1Department of Geography, Loughborough University, Loughborough, LE11
2School of Civil & Building Engineering, Loughborough University,
Loughborough, LE11 3TU, UK
3Leicester City Council, City Hall, Leicester, LE1 1FZ, UK
4Leicestershire Fire and Rescue Service Headquarters, 12 Geoff Monk
Way, Leicester, LE4 3BU, UK
5Resilience Partnership, Meridian Business Park, Leicester, LE19 1YG,
6School of Business & Economics, Loughborough University,
Loughborough, LE11 3TU, UK
7School of Natural Sciences, Nathan Campus, Griffith University, QLD
Received: 23 Sep 2016 – Published in Nat. Hazards Earth Syst. Sci. Discuss.: 28 Sep 2016
Abstract. Emergency responders often have to operate and respond to emergency situations during dynamic weather conditions, including floods. This paper demonstrates a novel method using existing tools and datasets to evaluate emergency responder accessibility during flood events within the city of Leicester, UK. Accessibility was quantified using the 8 and 10 min legislative targets for emergency provision for the ambulance and fire and rescue services respectively under "normal" no-flood conditions, as well as flood scenarios of various magnitudes (1 in 20-year, 1 in 100-year and 1 in 1000-year recurrence intervals), with both surface water and fluvial flood conditions considered. Flood restrictions were processed based on previous hydrodynamic inundation modelling undertaken and inputted into a Network Analysis framework as restrictions for surface water and fluvial flood events. Surface water flooding was shown to cause more disruption to emergency responders operating within the city due to its widespread and spatially distributed footprint when compared to fluvial flood events of comparable magnitude. Fire and rescue 10 min accessibility was shown to decrease from 100, 66.5, 39.8 and 26.2 % under the no-flood, 1 in 20-year, 1 in 100-year and 1 in 1000-year surface water flood scenarios respectively. Furthermore, total inaccessibility was shown to increase with flood magnitude from 6.0 % under the 1 in 20-year scenario to 31.0 % under the 1 in 100-year flood scenario. Additionally, the evolution of emergency service accessibility throughout a surface water flood event is outlined, demonstrating the rapid impact on emergency service accessibility within the first 15 min of the surface water flood event, with a reduction in service coverage and overlap being observed for the ambulance service during a 1 in 100-year flood event. The study provides evidence to guide strategic planning for decision makers prior to and during emergency response to flood events at the city scale. It also provides a readily transferable method for exploring the impacts of natural hazards or disruptions in other cities or regions based on historic, scenario-based events or real-time forecasting, if such data are available.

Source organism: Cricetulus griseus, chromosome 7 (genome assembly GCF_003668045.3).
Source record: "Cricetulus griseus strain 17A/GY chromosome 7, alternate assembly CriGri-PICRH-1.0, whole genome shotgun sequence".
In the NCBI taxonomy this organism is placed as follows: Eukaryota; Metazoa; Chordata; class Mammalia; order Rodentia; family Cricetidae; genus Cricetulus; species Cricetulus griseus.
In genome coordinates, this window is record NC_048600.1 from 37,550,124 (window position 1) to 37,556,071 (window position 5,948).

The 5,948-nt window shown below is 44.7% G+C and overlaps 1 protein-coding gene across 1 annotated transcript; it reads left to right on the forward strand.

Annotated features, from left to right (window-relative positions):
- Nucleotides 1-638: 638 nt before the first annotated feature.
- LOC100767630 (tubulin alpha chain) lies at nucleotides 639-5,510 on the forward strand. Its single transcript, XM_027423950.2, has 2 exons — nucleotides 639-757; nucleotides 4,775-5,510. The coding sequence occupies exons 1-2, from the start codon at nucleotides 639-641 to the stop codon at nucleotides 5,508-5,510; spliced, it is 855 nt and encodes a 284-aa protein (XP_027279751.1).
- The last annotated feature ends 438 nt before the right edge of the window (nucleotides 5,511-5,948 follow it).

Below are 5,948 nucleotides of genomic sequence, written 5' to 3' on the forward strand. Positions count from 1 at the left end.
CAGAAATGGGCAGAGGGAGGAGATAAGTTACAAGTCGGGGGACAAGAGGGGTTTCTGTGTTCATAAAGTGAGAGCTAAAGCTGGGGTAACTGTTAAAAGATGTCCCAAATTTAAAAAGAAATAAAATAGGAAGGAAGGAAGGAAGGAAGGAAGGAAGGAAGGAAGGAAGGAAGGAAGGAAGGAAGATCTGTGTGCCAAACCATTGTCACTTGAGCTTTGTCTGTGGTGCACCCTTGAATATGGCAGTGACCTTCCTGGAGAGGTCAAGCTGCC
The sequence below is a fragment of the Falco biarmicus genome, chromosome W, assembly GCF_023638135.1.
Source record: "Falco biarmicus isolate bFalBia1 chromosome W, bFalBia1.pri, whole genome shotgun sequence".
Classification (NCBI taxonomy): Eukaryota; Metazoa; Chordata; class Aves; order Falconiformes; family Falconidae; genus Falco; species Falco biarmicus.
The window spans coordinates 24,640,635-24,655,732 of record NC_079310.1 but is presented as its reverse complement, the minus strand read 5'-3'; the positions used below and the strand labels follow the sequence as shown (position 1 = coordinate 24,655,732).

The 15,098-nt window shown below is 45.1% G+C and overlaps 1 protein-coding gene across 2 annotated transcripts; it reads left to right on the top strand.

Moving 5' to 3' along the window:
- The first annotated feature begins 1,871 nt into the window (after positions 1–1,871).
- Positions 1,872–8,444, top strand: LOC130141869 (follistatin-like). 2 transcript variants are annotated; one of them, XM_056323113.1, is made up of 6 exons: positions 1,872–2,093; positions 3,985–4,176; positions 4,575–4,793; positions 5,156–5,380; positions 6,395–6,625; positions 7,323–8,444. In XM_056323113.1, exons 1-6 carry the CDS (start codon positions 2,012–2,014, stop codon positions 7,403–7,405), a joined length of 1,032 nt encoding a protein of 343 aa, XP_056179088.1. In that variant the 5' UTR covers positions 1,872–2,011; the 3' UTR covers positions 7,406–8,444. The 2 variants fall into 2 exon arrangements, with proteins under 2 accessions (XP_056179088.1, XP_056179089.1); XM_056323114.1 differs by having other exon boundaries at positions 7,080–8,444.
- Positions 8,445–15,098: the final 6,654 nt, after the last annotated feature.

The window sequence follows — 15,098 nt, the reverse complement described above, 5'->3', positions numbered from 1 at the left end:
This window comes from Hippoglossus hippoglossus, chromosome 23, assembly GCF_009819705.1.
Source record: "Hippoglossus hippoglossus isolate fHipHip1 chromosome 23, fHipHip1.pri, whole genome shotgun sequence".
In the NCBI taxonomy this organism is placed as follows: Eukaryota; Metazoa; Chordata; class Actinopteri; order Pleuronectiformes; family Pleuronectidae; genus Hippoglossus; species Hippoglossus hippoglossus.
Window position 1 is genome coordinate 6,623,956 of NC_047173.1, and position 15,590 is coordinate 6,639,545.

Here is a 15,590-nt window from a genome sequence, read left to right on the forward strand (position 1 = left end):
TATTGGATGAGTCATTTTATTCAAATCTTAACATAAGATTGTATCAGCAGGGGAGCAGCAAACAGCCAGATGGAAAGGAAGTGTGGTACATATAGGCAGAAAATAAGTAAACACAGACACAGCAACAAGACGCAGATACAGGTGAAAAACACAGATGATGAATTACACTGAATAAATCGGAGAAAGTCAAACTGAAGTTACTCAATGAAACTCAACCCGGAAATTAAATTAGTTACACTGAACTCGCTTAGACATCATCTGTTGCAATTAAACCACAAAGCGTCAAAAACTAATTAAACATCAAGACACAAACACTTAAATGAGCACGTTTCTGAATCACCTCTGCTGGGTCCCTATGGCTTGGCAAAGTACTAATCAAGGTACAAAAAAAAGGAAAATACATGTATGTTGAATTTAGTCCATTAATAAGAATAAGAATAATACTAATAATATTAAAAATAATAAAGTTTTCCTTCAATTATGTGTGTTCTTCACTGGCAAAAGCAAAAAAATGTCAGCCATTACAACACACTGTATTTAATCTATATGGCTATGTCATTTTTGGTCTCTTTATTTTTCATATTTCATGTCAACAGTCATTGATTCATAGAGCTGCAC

Revised: 28 Nov 2016 – Accepted: 28 Nov 2016 – Published: 03 Jan 2017
Green, D., Yu, D., Pattison, I., Wilby, R., Bosher, L., Patel, R., Thompson, P., Trowell, K., Draycon, J., Halse, M., Yang, L., and Ryley, T.: City-scale accessibility of emergency responders operating during flood events, Nat. Hazards Earth Syst. Sci., 17, 1-16, doi:10.5194/nhess-17-1-2017, 2017.